The Domain Name System (DNS) is the jack-of-all-trades in the Internet. Originally devised for finding the IP addresses belonging to a host name, its functionality now includes local service discovery, finding servers providing a particular service, declaring ownership, and distributing certificates, just to name a few.

However, DNS is also fragile as several outages and malfunctions have shown, and does not protect the growing amount of information published and the identity of those interested in it from prying eyes.

If you connect your device to some network, the first few messages sent are likely to be DNS queries uniquely identifying you, making you globally trackable and showing your interests and the services you offer, often exposing the names of your family members, and much more.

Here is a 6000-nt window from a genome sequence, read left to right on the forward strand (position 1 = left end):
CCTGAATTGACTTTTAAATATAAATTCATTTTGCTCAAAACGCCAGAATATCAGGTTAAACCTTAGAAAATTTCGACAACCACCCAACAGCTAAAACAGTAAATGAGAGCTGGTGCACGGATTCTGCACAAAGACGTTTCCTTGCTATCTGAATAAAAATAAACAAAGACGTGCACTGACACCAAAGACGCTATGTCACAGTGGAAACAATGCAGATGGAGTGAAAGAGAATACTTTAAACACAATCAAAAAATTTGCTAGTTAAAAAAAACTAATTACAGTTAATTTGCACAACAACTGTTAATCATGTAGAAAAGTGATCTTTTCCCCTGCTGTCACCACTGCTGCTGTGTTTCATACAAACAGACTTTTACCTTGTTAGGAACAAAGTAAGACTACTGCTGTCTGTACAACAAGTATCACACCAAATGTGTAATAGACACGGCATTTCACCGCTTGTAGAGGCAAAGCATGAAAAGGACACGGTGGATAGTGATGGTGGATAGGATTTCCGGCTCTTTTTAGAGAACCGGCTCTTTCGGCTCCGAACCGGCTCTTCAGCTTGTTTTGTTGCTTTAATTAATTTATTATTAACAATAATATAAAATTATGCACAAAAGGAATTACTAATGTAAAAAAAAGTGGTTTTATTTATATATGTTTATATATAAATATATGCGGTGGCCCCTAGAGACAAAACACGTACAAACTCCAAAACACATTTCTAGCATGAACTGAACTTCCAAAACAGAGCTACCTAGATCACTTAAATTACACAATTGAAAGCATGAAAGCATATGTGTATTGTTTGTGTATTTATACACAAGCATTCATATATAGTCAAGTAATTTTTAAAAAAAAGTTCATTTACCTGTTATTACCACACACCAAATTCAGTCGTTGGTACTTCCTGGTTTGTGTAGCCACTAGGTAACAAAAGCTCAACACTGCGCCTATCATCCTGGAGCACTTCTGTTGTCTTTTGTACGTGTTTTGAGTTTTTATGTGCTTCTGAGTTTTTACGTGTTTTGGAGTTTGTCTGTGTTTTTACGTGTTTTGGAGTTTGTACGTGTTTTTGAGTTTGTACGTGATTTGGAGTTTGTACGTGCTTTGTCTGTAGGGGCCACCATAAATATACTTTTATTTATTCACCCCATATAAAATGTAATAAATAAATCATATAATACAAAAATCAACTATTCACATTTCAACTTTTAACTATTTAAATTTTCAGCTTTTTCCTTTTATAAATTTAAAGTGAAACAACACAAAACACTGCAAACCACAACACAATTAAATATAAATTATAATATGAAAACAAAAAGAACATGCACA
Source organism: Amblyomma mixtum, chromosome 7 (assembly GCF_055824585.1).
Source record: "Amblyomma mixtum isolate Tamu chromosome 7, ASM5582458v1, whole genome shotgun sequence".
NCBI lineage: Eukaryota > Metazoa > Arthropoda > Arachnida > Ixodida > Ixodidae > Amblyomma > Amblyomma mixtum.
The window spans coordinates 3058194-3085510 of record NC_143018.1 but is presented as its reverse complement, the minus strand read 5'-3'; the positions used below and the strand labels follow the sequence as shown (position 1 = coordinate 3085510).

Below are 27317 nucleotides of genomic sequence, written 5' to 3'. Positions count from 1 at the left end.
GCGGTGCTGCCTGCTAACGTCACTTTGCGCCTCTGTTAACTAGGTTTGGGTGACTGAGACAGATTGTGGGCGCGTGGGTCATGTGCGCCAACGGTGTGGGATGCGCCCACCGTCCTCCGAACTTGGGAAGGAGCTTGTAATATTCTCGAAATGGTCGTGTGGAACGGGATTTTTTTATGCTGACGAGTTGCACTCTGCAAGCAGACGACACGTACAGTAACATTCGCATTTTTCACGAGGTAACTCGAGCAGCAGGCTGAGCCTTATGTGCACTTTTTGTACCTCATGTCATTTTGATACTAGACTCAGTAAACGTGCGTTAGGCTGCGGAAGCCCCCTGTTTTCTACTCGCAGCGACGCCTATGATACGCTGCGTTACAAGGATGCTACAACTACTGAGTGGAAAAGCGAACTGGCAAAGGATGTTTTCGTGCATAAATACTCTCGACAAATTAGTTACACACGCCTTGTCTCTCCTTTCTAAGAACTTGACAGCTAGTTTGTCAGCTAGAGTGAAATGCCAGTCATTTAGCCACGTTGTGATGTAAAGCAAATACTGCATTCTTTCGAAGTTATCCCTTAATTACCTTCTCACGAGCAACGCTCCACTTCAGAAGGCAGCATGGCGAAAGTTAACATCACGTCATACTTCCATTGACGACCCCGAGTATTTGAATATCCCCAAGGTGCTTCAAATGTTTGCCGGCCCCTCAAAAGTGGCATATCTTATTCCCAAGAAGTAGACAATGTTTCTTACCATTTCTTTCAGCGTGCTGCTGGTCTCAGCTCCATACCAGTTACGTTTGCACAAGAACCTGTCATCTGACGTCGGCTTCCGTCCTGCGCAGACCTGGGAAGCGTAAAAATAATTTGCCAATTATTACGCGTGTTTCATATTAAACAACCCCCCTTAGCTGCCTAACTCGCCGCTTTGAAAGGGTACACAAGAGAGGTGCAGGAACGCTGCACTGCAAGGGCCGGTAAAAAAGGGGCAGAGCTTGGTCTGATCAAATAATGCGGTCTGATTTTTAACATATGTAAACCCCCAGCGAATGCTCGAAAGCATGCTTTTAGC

In this research venture, we look at ways to improve the resilience and functionality of DNS, while at the same time improving the privacy of the data and the requestors.

We are employing innovative, backward-compatible mechanisms to

  • announce and query information privately in Multicast DNS/DNS Service Discovery settings (mDNS, DNS-SD, Bonjour), while maintaining the critical ease of use;
  • extend DNS-SD into an enterprise-wide communication mechanism while reducing the choking amount of multicast overhead in larger WLAN/WiFi installations; and
  • turn DNS into a reliable protocol, moving away from constant polling toward an event-driven, persistent distributed database.

More information on the research platform.